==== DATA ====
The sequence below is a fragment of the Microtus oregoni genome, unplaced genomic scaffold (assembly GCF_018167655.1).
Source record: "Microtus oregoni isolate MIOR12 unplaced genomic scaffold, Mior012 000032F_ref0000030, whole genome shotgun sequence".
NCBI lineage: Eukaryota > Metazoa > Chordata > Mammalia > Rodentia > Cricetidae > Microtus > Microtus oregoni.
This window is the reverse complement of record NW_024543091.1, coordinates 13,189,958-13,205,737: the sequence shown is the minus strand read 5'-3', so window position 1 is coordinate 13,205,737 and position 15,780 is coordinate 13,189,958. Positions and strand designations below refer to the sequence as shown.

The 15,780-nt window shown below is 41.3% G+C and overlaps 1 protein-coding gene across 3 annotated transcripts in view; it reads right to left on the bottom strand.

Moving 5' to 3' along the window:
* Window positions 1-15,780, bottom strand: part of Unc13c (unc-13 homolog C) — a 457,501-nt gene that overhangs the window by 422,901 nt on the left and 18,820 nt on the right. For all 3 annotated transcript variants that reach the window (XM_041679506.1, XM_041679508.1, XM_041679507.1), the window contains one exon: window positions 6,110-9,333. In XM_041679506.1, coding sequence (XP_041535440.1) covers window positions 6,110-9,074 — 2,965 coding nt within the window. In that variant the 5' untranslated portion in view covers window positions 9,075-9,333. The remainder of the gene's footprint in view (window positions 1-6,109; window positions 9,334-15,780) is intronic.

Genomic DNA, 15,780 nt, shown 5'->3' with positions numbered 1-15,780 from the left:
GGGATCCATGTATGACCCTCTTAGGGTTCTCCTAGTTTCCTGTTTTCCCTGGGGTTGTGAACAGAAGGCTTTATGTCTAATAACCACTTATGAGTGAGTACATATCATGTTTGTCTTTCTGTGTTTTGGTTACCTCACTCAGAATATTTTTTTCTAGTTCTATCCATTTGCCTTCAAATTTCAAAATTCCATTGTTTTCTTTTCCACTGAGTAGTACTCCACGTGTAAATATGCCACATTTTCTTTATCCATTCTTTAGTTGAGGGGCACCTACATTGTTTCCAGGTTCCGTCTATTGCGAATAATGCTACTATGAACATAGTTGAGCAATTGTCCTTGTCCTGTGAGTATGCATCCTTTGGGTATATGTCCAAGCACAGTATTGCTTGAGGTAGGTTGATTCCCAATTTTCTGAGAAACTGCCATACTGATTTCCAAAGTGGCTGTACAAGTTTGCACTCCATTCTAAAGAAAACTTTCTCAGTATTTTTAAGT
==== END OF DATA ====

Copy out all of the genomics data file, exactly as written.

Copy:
The sequence below is a fragment of the Microtus oregoni genome, unplaced genomic scaffold (assembly GCF_018167655.1).
Source record: "Microtus oregoni isolate MIOR12 unplaced genomic scaffold, Mior012 000032F_ref0000030, whole genome shotgun sequence".
NCBI lineage: Eukaryota > Metazoa > Chordata > Mammalia > Rodentia > Cricetidae > Microtus > Microtus oregoni.
This window is the reverse complement of record NW_024543091.1, coordinates 13,189,958-13,205,737: the sequence shown is the minus strand read 5'-3', so window position 1 is coordinate 13,205,737 and position 15,780 is coordinate 13,189,958. Positions and strand designations below refer to the sequence as shown.

The 15,780-nt window shown below is 41.3% G+C and overlaps 1 protein-coding gene across 3 annotated transcripts in view; it reads right to left on the bottom strand.

Moving 5' to 3' along the window:
* Window positions 1-15,780, bottom strand: part of Unc13c (unc-13 homolog C) — a 457,501-nt gene that overhangs the window by 422,901 nt on the left and 18,820 nt on the right. For all 3 annotated transcript variants that reach the window (XM_041679506.1, XM_041679508.1, XM_041679507.1), the window contains one exon: window positions 6,110-9,333. In XM_041679506.1, coding sequence (XP_041535440.1) covers window positions 6,110-9,074 — 2,965 coding nt within the window. In that variant the 5' untranslated portion in view covers window positions 9,075-9,333. The remainder of the gene's footprint in view (window positions 1-6,109; window positions 9,334-15,780) is intronic.

Genomic DNA, 15,780 nt, shown 5'->3' with positions numbered 1-15,780 from the left:
GGGATCCATGTATGACCCTCTTAGGGTTCTCCTAGTTTCCTGTTTTCCCTGGGGTTGTGAACAGAAGGCTTTATGTCTAATAACCACTTATGAGTGAGTACATATCATGTTTGTCTTTCTGTGTTTTGGTTACCTCACTCAGAATATTTTTTTCTAGTTCTATCCATTTGCCTTCAAATTTCAAAATTCCATTGTTTTCTTTTCCACTGAGTAGTACTCCACGTGTAAATATGCCACATTTTCTTTATCCATTCTTTAGTTGAGGGGCACCTACATTGTTTCCAGGTTCCGTCTATTGCGAATAATGCTACTATGAACATAGTTGAGCAATTGTCCTTGTCCTGTGAGTATGCATCCTTTGGGTATATGTCCAAGCACAGTATTGCTTGAGGTAGGTTGATTCCCAATTTTCTGAGAAACTGCCATACTGATTTCCAAAGTGGCTGTACAAGTTTGCACTCCATTCTAAAGAAAACTTTCTCAGTATTTTTAAGT